Members of the Caldwell First Nation will vote for a new chief and council Saturday.
The election comes following a forensic audit which found loose financial controls during a 2016 powwow, which resulted in chief Louise Hiller and councillor Lonnie Dodge being removed from their positions by members.
Auditors discovered more than $247,790 in "unsupported" prize payments to drummers and dancers during the two-day event held near Leamington.
A $190,000 contract to livestream the powwow and create a video telling the story of Caldwell also drew scrutiny from auditors who said Dodge signed with Moccasin Media, a company owned by Hillier's son, David, without seeking bids from other companies.
Provincial police launched an investigation into "alleged financial crimes" but determined no charges would be laid.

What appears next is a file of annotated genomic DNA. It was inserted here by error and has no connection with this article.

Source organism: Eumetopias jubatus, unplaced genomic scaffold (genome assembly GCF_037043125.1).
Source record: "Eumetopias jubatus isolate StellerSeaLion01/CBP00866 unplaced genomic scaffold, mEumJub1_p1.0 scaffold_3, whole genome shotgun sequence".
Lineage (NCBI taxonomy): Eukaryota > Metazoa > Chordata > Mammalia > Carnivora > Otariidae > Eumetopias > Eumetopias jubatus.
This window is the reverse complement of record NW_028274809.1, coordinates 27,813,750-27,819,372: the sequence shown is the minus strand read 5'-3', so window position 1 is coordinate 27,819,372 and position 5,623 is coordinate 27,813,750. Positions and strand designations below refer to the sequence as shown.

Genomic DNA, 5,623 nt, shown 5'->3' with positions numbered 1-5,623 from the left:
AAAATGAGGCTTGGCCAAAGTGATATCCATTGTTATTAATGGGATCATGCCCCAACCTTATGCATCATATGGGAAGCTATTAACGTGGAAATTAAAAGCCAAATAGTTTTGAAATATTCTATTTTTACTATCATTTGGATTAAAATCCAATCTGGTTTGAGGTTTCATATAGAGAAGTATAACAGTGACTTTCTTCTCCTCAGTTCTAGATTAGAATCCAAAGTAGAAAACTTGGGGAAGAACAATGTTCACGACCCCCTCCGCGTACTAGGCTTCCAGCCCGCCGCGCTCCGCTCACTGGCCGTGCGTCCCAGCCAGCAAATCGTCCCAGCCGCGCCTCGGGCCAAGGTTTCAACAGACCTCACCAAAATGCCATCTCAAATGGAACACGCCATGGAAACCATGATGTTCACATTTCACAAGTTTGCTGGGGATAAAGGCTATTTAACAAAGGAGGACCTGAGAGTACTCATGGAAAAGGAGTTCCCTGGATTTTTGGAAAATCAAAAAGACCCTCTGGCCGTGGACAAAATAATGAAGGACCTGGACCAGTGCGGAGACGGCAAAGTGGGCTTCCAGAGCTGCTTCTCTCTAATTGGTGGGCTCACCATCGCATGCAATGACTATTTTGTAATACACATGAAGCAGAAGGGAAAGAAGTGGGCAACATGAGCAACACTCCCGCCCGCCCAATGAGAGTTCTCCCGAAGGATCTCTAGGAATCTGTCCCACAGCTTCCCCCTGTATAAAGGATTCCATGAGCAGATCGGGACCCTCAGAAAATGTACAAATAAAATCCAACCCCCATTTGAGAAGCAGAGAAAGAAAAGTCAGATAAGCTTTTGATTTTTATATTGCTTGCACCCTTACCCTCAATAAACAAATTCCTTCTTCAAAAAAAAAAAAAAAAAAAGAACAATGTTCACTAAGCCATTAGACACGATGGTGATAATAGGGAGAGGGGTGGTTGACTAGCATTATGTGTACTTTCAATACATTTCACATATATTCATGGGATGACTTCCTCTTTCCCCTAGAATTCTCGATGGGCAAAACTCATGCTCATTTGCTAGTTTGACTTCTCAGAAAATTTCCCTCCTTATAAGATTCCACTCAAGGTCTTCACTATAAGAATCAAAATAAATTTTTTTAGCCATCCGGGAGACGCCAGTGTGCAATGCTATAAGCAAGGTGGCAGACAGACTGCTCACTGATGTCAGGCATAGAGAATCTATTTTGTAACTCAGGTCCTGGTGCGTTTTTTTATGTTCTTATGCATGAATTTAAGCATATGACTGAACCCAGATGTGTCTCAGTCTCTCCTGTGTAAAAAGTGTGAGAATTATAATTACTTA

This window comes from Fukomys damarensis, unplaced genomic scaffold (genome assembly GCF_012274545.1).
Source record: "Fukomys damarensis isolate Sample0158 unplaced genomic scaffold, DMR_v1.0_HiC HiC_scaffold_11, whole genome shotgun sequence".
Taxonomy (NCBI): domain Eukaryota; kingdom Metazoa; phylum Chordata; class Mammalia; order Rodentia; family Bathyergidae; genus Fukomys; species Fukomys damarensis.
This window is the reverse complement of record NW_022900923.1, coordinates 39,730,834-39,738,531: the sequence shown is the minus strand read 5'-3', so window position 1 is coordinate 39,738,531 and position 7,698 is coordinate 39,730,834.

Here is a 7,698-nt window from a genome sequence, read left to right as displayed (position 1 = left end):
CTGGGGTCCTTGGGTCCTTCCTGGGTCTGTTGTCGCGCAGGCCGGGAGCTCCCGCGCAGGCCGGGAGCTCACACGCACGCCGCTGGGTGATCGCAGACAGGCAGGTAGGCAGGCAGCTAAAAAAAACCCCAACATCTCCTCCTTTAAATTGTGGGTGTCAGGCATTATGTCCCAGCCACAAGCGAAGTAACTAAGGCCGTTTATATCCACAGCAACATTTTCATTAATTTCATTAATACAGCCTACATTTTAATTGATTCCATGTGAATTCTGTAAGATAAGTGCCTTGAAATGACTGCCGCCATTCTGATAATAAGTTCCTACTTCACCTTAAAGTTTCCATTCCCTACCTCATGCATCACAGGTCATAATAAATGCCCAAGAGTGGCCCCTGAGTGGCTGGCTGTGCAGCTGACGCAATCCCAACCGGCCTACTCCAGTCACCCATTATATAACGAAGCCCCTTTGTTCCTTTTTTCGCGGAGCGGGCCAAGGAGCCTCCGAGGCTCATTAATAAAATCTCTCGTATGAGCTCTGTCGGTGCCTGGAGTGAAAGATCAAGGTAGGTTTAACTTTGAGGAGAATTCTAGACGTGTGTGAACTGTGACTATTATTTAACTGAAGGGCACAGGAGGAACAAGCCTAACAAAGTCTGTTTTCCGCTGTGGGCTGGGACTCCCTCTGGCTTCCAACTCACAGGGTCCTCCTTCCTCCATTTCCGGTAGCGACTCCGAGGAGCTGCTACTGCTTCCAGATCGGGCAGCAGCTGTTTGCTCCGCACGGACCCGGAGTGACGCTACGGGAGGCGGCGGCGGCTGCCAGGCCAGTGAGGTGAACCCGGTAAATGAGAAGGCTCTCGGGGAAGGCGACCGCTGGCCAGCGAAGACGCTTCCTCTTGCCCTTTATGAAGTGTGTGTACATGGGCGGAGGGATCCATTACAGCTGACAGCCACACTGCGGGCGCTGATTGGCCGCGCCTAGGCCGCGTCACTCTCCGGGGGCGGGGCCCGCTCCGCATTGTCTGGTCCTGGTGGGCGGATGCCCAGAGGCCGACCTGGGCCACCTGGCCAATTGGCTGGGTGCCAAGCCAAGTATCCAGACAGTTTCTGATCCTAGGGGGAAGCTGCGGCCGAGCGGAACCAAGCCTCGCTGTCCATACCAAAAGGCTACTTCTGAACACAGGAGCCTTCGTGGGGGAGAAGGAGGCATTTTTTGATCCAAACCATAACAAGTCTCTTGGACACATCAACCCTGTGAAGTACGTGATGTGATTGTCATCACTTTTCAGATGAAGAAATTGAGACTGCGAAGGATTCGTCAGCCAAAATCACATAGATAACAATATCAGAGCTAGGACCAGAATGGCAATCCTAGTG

Members held a general meeting in September 2017 where they voted to remove Hillier and Dodge from their roles. They also decided to attempt to recover $60,000 the audit states was withdrawn by Hillier to pay Moccasin Media and another $55,000 from David.
Less than four months later, both Hillier and Dodge have been nominated as candidates in Saturday's election.
Hillier is vying for a council seat, while Dodge is one of two candidates for chief.
CBC News contacted Dodge and Hillier, but they did not respond to a request for comment.
Mail in votes votes for the election started in early December and an advanced poll was held on Jan. 13.
Members can cast a ballot at the Caldwell First Nation community centre from 10 a.m. to 6 p.m. Saturday and the new council is expected to be announced that night.